Introduction to spatial data analysis
Geographic data is used everywhere. From ordering food online to understanding where food grows, from looking up the weather for today, to analyzing climate risks in the future, a lot of data is geographically located. In fact, some estimates suggest as much as 80% of big data could be geographic. In this blog, we will learn to use and analyze geographic data with the following objectives in mind:
Expected learning outcomes:
- We will learn how to visualize a spatial point dataset on a map
- We will analyze the spatial correlation using a variogram
- We will learn how to interpolate the missing spatial data
- We will learn how to estimate the uncertainty of interpolated spatial data
Because data can be mapped based on any reference (e.g., surface of Earth, or corners of a room), we will use the term "spatial data" instead of geographic data henceforth. But think of spatial data as the same thing: any measurement which is associated with a location.
Examples of spatial datasets
Let's first take a look at different real-world spatial datasets:
Social Science: Safety alert map of San Francisco Bay Area
Credit: Citizen, Date: 01/12/2022
This is a safety alert map of the San Francisco Bay Area from the Citizen app. Each incident is labeled with geo-referenced coordinates. The radius indicates the severeness of that event.
This example shows us one common type of spatial data: point data. Point data is not associated with any spatial resolution. Each data point just represents one event or one measurement.
Epidemiology: Covid-19 Hospitalization map of the U.S.
Credit: The New York Times, Date: 01/12/2022
Another example is the COVID hospitalization map. The color of each county indicates how many patients have been hospitalized per 100,000 people. Instead of being a point-wise dataset, now the spatial data is represented by polygons, where we take some average within one polygon. Then the spatial resolution of each data is determined by the area of each county.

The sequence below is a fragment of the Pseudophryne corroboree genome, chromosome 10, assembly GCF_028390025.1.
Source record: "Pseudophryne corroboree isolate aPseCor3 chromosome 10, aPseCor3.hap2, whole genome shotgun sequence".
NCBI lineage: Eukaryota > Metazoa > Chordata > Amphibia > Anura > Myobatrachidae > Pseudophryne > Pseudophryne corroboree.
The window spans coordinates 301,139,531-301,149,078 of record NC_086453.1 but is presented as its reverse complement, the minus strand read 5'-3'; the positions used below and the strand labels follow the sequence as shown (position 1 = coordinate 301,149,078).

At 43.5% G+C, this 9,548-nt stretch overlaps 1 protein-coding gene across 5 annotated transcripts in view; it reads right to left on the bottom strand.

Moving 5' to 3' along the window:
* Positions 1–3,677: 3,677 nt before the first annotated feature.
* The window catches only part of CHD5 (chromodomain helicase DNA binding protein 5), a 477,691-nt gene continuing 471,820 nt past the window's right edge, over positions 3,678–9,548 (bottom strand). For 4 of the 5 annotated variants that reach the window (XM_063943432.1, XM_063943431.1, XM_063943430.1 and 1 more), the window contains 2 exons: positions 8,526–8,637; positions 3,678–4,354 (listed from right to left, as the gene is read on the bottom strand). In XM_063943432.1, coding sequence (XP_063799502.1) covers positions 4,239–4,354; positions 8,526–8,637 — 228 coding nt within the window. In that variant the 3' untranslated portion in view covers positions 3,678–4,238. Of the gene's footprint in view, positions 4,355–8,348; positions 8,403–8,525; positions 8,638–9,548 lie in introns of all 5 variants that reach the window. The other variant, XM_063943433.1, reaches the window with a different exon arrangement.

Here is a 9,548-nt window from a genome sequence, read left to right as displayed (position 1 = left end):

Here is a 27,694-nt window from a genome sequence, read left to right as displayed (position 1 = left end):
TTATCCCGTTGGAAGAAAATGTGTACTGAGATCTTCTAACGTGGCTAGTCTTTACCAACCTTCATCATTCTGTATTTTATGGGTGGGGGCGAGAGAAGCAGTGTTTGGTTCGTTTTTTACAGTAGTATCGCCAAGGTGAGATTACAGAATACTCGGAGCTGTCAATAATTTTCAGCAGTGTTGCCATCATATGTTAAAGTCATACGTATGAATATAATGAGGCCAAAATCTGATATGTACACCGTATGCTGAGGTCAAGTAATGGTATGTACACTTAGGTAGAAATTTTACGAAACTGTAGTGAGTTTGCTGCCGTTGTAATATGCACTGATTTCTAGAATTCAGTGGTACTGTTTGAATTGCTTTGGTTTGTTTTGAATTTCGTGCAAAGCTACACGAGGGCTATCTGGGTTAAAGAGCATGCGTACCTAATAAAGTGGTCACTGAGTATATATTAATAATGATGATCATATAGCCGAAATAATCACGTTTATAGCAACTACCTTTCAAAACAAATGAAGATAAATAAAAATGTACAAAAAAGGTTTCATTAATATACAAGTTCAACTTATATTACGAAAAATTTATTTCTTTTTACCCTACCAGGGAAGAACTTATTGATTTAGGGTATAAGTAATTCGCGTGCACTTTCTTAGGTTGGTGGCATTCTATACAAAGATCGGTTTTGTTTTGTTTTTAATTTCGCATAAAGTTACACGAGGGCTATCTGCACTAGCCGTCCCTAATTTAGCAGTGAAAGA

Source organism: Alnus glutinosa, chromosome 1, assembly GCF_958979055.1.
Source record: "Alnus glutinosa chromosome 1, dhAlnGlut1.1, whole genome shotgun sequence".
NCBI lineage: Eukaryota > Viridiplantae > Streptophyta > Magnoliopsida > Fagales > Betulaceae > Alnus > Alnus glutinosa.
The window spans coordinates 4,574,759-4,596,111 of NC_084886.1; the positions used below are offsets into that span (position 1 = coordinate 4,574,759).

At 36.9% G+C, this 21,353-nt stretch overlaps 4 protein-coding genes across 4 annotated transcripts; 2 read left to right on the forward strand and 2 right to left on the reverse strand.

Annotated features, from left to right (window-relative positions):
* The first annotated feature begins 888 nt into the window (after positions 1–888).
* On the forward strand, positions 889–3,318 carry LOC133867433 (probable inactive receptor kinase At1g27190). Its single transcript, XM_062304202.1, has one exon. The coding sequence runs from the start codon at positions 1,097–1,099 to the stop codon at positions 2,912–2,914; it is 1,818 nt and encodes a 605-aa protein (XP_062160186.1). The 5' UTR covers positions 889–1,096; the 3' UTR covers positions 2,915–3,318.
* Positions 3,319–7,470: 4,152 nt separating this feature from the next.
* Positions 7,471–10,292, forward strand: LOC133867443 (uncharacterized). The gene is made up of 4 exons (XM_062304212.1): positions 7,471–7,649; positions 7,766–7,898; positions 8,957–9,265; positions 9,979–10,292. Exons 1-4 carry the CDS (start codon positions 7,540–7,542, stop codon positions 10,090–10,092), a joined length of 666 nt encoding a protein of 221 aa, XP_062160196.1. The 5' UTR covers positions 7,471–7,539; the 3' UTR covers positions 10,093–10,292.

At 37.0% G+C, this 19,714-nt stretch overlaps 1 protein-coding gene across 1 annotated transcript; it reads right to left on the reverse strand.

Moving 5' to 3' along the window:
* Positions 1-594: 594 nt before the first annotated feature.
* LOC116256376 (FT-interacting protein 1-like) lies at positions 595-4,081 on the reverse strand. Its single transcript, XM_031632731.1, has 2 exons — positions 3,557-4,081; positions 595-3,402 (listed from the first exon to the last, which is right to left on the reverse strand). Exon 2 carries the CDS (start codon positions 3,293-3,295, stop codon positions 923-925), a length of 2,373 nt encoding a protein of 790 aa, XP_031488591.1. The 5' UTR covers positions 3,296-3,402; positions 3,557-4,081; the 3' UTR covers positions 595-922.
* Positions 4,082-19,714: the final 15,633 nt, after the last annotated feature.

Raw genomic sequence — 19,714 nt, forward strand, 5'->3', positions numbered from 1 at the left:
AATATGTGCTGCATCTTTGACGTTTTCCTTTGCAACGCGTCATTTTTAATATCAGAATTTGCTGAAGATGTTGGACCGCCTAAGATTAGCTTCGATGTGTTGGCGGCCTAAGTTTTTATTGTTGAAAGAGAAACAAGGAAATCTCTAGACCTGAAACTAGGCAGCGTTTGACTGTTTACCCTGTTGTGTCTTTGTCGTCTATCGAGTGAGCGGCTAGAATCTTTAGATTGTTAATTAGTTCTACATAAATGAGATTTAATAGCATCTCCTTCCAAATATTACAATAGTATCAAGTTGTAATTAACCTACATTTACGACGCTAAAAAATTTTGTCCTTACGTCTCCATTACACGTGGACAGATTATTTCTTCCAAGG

We do see some gray polygons with no data because some counties do not share the hospitalization rate publicly. In spatial data analysis, we often have this missing data problem. Therefore, we want to know if we can do some interpolations to fill in those missing locations.
For example, if we want to interpolate the missing data in one county of Oregon and in one county of Ohio, can we guess which one has a higher hospitalization rate? Possibly Ohio, right? Because the available counties in Ohio have higher hospitalization rates than in Oregon. This can be quantitively termed as spatial correlation. We will see a hands-on example of this in the next section.
Earth science: Groundwater level in California
Groundwater makes up 40% to 60 % of the entire California water supply, including city and agriculture use. Especially in Central Valley, which is one of the most productive agricultural regions in the world, many farmers rely exclusively on groundwater to irrigate their lands during dry years. Overdrafting the groundwater results in land subsidence and even deplete groundwater storage permanently.
San Joaquin Valley, southwest of Mendota, California. Signs on the pole show the approximate altitude of the land surface in 1925, 1955, and 1977. The land surface subsided about 9 meters from 1925 to 1977 due to overdrafting.
Source: Dr. Joseph F. Poland, USGS
Full Colab notebook can be found here.